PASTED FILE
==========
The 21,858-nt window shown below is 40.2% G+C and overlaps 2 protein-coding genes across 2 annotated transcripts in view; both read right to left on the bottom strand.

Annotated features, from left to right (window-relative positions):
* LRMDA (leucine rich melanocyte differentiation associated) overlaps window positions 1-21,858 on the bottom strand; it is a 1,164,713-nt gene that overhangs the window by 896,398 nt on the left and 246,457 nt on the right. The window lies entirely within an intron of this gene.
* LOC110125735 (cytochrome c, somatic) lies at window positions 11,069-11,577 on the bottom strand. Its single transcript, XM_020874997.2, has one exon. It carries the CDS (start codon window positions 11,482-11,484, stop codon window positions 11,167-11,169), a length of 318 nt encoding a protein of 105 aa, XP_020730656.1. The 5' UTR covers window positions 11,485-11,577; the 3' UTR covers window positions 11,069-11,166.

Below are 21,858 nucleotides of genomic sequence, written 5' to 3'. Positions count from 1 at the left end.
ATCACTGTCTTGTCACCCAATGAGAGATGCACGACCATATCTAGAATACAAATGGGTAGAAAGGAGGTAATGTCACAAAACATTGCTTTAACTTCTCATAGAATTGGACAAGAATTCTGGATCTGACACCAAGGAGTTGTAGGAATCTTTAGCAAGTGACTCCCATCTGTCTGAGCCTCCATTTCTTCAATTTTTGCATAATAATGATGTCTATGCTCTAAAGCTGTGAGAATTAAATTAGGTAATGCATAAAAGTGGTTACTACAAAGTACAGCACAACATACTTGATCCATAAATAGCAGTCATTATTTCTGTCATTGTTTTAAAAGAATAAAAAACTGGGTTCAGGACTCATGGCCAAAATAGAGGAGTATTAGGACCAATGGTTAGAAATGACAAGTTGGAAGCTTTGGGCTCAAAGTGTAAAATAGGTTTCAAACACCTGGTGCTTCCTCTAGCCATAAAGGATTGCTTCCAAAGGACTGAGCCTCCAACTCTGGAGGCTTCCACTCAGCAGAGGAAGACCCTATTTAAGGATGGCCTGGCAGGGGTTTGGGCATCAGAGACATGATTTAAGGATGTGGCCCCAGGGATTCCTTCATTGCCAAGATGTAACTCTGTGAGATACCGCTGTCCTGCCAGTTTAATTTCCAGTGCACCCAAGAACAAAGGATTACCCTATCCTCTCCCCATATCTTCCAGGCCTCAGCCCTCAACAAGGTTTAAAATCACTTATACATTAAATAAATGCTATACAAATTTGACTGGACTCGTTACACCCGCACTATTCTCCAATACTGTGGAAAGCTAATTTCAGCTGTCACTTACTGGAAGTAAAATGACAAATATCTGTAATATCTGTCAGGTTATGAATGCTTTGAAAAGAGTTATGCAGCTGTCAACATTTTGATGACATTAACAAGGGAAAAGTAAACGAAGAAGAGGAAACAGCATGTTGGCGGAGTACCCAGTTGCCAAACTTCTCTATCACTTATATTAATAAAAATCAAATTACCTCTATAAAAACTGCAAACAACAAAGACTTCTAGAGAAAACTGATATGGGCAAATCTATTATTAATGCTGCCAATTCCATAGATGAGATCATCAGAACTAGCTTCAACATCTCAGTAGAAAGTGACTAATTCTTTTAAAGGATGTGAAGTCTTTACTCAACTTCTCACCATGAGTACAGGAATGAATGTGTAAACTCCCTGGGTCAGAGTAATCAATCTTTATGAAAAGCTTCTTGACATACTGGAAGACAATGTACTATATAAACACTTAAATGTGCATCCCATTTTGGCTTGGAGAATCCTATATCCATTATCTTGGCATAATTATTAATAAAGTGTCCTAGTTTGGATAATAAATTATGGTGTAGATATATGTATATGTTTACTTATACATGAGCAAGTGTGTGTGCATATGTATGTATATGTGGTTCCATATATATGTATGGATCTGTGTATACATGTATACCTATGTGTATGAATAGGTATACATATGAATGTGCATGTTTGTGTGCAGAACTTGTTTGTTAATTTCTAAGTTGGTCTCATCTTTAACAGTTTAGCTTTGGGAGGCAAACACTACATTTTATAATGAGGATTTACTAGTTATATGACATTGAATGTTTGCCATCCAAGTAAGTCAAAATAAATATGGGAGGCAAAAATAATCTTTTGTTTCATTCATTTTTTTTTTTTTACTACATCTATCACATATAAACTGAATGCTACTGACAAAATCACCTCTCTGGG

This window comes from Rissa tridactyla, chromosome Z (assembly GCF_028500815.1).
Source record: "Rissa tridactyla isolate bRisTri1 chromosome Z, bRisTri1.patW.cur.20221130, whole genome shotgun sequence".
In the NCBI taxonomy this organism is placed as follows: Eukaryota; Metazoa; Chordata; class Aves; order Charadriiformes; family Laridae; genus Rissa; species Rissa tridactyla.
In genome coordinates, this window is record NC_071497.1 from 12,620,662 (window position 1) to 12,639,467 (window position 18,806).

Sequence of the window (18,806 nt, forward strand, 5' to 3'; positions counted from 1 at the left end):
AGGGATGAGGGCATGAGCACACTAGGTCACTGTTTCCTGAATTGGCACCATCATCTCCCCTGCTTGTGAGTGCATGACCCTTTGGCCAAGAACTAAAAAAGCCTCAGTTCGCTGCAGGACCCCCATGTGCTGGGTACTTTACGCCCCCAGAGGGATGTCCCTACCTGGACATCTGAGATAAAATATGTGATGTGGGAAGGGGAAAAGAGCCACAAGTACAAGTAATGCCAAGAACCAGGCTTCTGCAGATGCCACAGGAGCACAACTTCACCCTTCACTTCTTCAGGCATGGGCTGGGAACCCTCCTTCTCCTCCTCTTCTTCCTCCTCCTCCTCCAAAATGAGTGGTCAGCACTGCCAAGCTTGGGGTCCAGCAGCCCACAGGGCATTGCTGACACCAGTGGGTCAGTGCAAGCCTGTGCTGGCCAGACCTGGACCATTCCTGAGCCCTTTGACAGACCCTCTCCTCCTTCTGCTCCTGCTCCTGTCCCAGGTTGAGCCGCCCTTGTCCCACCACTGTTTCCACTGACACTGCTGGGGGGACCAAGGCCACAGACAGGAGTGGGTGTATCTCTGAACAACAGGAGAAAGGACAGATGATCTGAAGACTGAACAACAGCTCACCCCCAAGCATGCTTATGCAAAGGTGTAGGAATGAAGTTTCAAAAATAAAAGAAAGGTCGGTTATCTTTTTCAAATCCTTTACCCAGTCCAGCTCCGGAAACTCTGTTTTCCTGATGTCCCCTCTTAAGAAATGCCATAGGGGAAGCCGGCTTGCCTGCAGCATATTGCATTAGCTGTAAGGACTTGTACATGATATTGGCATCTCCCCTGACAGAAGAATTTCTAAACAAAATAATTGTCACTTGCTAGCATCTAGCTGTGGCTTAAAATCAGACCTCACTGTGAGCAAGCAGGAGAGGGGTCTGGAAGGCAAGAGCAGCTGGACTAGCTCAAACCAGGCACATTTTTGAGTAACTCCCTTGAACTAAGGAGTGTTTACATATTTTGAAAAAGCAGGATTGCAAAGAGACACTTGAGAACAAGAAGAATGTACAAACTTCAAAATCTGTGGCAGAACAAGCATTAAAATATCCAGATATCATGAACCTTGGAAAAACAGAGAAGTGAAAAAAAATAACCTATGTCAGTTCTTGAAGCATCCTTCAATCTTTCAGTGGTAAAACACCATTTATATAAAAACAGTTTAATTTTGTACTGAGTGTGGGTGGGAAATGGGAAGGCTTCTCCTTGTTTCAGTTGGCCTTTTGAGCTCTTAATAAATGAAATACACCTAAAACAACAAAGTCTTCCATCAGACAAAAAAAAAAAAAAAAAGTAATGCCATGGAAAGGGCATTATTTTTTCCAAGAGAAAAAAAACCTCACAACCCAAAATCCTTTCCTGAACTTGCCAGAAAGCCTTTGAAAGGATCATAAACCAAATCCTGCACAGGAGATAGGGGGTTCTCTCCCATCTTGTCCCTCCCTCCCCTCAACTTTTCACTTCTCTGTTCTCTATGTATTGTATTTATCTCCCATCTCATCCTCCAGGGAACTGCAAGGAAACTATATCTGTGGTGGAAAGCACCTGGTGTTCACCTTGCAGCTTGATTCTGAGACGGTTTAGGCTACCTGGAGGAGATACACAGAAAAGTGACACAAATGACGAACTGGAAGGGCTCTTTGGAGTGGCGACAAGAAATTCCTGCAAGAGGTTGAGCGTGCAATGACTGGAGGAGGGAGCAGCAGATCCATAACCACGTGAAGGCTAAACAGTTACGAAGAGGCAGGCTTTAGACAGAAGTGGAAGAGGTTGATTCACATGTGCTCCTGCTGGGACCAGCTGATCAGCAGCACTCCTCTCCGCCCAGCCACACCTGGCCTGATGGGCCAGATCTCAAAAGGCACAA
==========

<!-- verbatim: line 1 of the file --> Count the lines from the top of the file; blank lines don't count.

The 21,858-nt window shown below is 40.2% G+C and overlaps 2 protein-coding genes across 2 annotated transcripts in view; both read right to left on the bottom strand.